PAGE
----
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Lagarde needs to place a lid on the Euro

If there is a time for a currency to be relatively weak, it's during recessionary periods. A stronger currency entails a rougher time for goods and services to be exported out of the country as those exports are more expensive due to the stronger currency.

This is currently the case for the Euro. From August last year to the latter part of 2020, the EUR/USD fluctuated between 1.16 and 1.19 before shooting past 1.20 at the end of November due to vaccine positivity.

It sits comfortably above 1.20, consolidating between 1.205 and 1.233. Christine Lagarde, President of the European Central Bank (ECB), has a dilemma on her hands: how to contain the strength of the Euro due to positive sentiment while fighting deflation concerns?

ECB needs more than interest rates

Theoretically, it could be argued that the ECB has used up all their ammunition when it comes to monetary policy.

With Interest Rates at 0% for the past four years, alongside the Coronavirus pulling on both sides, with lockdowns forcing businesses to close and consumers to save, a liquidity trap may be underway. The strength of the Euro also gives the ECB limited room to move rates lower. This harks back to the Bank of Japan's issue during the financial crisis, with analysts predicting disinflation, therefore boosting the Yen, thus boosting fears of inflation - a never-ending cycle.

Only useful tool is asset purchases – however, it may have a side effect of boosting the Euro further

The ECB has purchased over 1.85 Trillion Euros worth of assets during the wake of the Pandemic. However, we may see a situation unfold similar to that of the Fed and US Equities – where the Fed's unwavering support for the US economy has had the side effect of boosting US equities. Further purchases may see an influx of capital in European Equities, increasing the demand for the Euro.

Since the strength of a currency is relative, some analysts predict the only way for the ECB to escape the cycle of a strengthening currency and deflationary concerns is through outperforming the Fed when it comes to asset purchases. Salman Ahmed, global head of Macro at Fidelity International, stated that "In currencies it's the relative game that matters," and that "You can argue that the ECB has been very aggressive in its policy, but has it been more aggressive than others? If the ECB wants to get the Euro down, they will have to outgun the Fed – there is no other way."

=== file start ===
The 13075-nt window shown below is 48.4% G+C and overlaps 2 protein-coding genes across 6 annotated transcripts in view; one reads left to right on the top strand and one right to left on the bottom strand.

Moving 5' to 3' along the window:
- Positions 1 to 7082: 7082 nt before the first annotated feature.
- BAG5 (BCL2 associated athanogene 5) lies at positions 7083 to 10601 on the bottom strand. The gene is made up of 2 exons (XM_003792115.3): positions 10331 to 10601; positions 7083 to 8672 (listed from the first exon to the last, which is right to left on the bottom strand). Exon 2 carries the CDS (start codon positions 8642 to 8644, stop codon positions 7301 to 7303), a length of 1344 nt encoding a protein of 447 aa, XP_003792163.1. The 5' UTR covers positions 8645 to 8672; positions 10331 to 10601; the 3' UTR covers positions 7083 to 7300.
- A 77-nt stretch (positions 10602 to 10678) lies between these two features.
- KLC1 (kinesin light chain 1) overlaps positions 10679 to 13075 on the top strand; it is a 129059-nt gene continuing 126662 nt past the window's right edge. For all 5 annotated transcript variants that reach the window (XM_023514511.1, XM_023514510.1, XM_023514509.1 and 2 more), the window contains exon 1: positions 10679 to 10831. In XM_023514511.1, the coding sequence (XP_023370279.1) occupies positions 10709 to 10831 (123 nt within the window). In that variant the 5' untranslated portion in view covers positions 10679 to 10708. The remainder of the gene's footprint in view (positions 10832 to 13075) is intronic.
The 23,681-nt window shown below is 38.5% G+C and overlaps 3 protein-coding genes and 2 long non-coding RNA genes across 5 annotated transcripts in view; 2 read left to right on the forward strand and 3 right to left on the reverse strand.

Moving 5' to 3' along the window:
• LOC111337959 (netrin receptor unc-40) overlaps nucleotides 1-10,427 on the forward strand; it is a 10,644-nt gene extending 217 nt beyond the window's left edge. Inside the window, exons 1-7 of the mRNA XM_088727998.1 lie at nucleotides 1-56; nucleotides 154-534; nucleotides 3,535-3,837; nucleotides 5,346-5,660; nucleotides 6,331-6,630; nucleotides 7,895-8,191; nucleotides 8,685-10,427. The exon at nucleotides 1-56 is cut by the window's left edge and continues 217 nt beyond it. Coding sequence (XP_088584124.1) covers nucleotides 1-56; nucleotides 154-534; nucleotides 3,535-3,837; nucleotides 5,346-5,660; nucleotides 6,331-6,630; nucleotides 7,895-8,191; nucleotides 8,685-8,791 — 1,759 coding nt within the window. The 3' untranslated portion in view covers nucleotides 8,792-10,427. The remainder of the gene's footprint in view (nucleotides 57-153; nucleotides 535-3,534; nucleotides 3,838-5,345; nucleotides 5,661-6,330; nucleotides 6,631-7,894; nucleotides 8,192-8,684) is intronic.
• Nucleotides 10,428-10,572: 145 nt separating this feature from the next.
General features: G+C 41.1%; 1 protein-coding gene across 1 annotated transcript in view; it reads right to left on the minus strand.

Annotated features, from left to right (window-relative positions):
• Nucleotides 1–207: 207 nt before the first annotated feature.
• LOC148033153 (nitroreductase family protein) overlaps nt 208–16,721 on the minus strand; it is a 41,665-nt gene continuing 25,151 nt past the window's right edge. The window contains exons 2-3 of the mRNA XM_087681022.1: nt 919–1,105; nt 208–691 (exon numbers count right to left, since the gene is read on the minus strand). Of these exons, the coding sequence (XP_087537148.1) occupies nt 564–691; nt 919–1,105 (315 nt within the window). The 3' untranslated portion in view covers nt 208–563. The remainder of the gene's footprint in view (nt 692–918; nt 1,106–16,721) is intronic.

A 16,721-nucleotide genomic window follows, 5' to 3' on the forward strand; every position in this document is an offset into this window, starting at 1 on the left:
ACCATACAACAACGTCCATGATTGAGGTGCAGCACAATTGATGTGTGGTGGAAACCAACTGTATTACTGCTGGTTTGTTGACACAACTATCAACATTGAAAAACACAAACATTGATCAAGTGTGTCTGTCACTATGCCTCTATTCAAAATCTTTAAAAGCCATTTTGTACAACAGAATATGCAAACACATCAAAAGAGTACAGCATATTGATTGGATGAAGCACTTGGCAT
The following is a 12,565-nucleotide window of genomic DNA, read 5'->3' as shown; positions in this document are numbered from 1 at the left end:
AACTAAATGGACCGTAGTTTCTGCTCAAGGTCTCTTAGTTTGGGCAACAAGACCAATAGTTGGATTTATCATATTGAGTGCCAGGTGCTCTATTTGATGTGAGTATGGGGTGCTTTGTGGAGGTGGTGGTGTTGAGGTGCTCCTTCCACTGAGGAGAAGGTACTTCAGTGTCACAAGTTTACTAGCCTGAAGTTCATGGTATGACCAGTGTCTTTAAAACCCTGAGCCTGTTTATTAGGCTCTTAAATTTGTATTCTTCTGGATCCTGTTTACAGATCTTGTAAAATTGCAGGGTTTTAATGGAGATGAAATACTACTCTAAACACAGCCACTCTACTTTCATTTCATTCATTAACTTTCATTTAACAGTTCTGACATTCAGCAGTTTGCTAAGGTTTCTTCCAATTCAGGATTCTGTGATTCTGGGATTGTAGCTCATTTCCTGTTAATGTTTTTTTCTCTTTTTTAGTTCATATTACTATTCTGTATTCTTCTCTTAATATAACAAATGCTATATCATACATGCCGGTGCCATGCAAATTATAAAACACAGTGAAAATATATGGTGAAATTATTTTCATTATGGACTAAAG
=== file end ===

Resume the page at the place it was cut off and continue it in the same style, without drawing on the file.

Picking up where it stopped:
Euro Strength may be the Achilles heel for exports

The Euro sees its longest streak in 15 years on the back of Christine Lagarde, announcing that the ECB will provide an extra $1T in stimulus to combat the effects of the Coronavirus. The Euro against the USD has spiked to 1.127 to just under 1.135 on the back of extra stimulus. Pointing to inflation and price stability as concerns, Christine Lagarde stated a “unanimous view that action had to be taken.” However, with over six years of Quantitative easing and negative rates, the Euro’s weakness has benefited its exporters. This may change as the ECB puts its foot down in trying to rescue Europe.

History of the Euro post Financial Crisis

The European Union was hit hard during the Financial Crisis, with the Annual GDP growth rate dropping to as low as -6%. Europe did experience some GDP growth in the early 2010s, however, quickly reverted back due to the strong Euro dollar. Mario Draghi, ECB’s president at the time, implemented a drastic Quantitative easing program alongside negative interest rates. This gave the European union the boost it needed, with GDP Growth staying positive alongside the Balance of Trade, also staying positive in the following six years.

Balance of Trade of the Euro Zone over the past 20 years. You can see exports pick up around 2014
Euro Zone's GDP over the past 10 years

However, there has been a different tone from Lagarde, even before the Coronavirus pandemic.

With negative interest rates, investors in the European Union struggled to find yield while the American financial markets were experiencing capital appreciation alongside positive yield. Draghi consistently held that “for rates to be higher in the future, they need to be negative now.” However, with a change of leadership in the ECB at the turn of the decade, Lagarde is seen to take a tepid tone when it comes to negative rates. This was explicitly exemplified during the peak of the Coronavirus. When central banks all around the world were slashing their rates, Lagarde stood firm and kept rates as is. Lagarde is looking at the long-term future of the European Union and is possibly using the current pandemic to spur a change. However, with Lagarde’s new focus on getting out of this real negative rate environment, this may bode detrimental to exporters in Europe. A stronger Euro means it will cost more for buyers of European exports to purchase the Euro, possibly turning around their positive balance of trade.  

ECB Interest rate

What is the future of the Euro?

The Euro Dollar is currently at a key resistance around the 1.15 level, which has not been consistently able to break since quantitative easing and negative rates were implemented in 2014. We need to see if bulls will break this resistance, solidifying markets consensus for a strengthening in the Euro. If it sees a rebound at around this level, we may see a deep contraction to the downside.